Brexit: EU 'wouldn't take us on' over fisheries says Mummery
Farmers in the country have stated their concerns for trade following the end of the transition period. Earlier this month, the EU and UK agreed to remove certain elements of the Internal Market Bill which violated parts of the Northern Ireland Protocol within the Withdrawal Agreement. Despite clearing that legislative hurdle, farmers in Northern Ireland are concerned over how the protocol will impact business.
Speaking to Express.co.uk, President of the Ulster Farmers Union, Victor Chestnutt said: “We are concerned the protocol was designed to create flow, but that some of the EU regulations if there’s no flexibility allowed or if they’re enforced to the letter of the law, will change how we trade.
“Because we’re in an EU regulatory zone, unless there’s flexibility applied, it will change trade flows.”
The protocol was designed in order to stop the imposition of a hard border on the island of Ireland.
It maintains Northern Ireland’s position within the UK customs territory, with checks being applied for products moving between Great Britain and Northern Ireland.
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However, in order to stop the creation of a border and violate the Good Friday Agreement, Northern Ireland will adhere to certain EU single market rules.
Despite the maintenance of the peace process, Mr Chestnutt stated his desire for Northern Ireland to be treated as part of the UK rather than “have to fulfil full EU rules”.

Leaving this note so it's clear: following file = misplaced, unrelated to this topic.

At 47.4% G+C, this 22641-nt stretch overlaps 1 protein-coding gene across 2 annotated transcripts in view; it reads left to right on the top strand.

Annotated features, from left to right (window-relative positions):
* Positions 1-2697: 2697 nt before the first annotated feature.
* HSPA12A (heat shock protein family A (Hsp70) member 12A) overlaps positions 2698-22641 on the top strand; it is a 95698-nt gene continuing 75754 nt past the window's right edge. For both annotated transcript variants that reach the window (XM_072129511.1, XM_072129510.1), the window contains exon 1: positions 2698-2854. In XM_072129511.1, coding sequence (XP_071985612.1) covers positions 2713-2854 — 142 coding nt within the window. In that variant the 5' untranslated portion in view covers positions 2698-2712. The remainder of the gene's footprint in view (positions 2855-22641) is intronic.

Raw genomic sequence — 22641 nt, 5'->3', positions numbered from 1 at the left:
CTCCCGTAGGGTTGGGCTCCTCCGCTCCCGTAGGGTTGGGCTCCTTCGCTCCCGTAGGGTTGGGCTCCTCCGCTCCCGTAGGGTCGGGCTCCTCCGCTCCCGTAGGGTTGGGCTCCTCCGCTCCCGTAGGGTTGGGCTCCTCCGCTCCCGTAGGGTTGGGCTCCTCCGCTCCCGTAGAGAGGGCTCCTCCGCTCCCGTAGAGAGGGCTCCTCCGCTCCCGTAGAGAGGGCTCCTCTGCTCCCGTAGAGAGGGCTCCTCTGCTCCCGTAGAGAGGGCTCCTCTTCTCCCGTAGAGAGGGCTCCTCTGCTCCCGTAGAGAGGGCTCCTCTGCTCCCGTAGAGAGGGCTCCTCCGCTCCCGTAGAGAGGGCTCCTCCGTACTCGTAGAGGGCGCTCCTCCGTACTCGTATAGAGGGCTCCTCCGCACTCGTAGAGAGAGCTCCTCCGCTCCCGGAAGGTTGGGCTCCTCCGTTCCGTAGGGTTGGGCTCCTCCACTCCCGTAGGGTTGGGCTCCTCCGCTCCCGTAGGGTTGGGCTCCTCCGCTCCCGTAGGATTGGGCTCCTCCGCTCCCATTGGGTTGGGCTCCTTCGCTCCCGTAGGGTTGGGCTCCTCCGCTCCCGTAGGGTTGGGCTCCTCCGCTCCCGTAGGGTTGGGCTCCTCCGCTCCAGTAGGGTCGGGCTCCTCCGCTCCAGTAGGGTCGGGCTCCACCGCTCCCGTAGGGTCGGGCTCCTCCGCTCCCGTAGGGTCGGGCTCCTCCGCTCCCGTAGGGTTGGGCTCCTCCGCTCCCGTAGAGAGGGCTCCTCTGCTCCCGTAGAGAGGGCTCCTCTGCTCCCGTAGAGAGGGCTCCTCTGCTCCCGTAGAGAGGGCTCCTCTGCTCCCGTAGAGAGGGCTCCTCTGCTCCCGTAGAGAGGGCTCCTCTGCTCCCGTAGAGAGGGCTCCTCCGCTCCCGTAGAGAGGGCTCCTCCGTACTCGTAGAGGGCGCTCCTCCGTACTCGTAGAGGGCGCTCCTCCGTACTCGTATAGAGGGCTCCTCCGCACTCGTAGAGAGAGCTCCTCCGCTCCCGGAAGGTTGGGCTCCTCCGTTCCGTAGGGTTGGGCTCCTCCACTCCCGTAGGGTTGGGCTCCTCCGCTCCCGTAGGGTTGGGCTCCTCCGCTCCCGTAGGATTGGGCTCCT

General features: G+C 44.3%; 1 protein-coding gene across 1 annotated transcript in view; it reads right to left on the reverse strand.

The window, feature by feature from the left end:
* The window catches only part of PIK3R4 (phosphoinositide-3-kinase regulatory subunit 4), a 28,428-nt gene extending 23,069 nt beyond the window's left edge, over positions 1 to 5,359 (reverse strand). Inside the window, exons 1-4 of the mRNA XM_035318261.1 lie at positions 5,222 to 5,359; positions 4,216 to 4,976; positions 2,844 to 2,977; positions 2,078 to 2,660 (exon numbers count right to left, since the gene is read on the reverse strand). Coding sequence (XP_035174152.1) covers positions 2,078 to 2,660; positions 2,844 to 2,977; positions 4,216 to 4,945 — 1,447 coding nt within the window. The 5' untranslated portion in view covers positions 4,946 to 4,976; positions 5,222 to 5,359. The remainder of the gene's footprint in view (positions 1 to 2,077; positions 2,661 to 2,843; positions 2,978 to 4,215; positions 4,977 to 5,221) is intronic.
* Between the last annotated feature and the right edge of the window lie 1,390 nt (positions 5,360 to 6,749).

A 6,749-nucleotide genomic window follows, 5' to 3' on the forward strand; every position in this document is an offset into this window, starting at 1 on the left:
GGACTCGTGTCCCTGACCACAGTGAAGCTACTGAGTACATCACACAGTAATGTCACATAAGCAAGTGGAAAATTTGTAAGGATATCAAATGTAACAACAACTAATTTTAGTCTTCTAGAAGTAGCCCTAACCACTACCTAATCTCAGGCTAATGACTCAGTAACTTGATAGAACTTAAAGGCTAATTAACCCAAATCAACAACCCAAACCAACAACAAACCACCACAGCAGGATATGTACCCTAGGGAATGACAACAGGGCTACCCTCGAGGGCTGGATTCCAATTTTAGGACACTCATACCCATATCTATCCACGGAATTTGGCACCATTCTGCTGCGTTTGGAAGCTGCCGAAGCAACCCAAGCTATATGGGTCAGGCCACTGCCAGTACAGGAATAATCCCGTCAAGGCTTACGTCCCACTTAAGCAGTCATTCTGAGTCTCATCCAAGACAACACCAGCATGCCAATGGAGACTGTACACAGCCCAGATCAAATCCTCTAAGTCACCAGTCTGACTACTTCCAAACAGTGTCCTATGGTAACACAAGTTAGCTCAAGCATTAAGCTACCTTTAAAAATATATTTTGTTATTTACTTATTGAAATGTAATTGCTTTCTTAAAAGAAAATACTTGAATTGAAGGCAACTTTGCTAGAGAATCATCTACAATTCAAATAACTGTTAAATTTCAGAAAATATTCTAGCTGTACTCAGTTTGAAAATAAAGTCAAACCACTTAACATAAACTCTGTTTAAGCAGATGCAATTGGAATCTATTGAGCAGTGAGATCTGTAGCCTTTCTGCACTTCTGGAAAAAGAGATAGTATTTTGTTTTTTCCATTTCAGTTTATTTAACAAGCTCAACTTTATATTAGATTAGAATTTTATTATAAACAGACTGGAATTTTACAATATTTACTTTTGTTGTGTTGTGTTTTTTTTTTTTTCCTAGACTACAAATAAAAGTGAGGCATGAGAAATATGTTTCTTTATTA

Due to the uncertainty surrounding trade, he also called for the two sides to implement a period of flexibility.
He added: “We would like a longer flexibility period, supermarkets have got flexibility for their products.
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“We’re buying in the on January 1 and we still don’t know whether we’ll have a deal or not.
“We’re facing changes to SPS control with basically no flexibility.
“We had thought the protocol would give us flexibility on trade but that doesn’t seem to be the case.
“Farmers aren’t getting any peace of mind as currently we’re being treated as if we’re a part of mainland Europe.”
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The Northern Ireland Protocol sparked controversy on the continent over its implications relating to state aid.
In the withdrawal agreement, the UK and EU agreed on certain customs regulations while also placing Northern Ireland in Europe’s state subsidy scheme.
After a meeting with European Commission vice-president Maros Sefcovic, the UK agreed to drop certain parts of the Internal Market Bill.
Following this, Cabinet Office Minister, Michael Gove stated there was now an easier path to a Brexit deal.
A joint statement said: “Following intensive and constructive work over the past weeks by the EU and the UK, the two co-chairs can now announce their agreement in principle on all issues, in particular with regard to the Protocol on Ireland and Northern Ireland.
“An agreement in principle has been found in the following areas, amongst others: border control posts/entry points specifically for checks on animals, plants and derived products, export declarations, the supply of medicines, the supply of chilled meats, and other food products to supermarkets, and a clarification on the application of State aid under the terms of the Protocol.”
Mr Gove later admitted: “There will be some necessary checks on food and products of animal origin as they go into Northern Ireland.
“But these are checks which reflect the fact the whole island of Ireland has always been treated as a single zone for animal health.”
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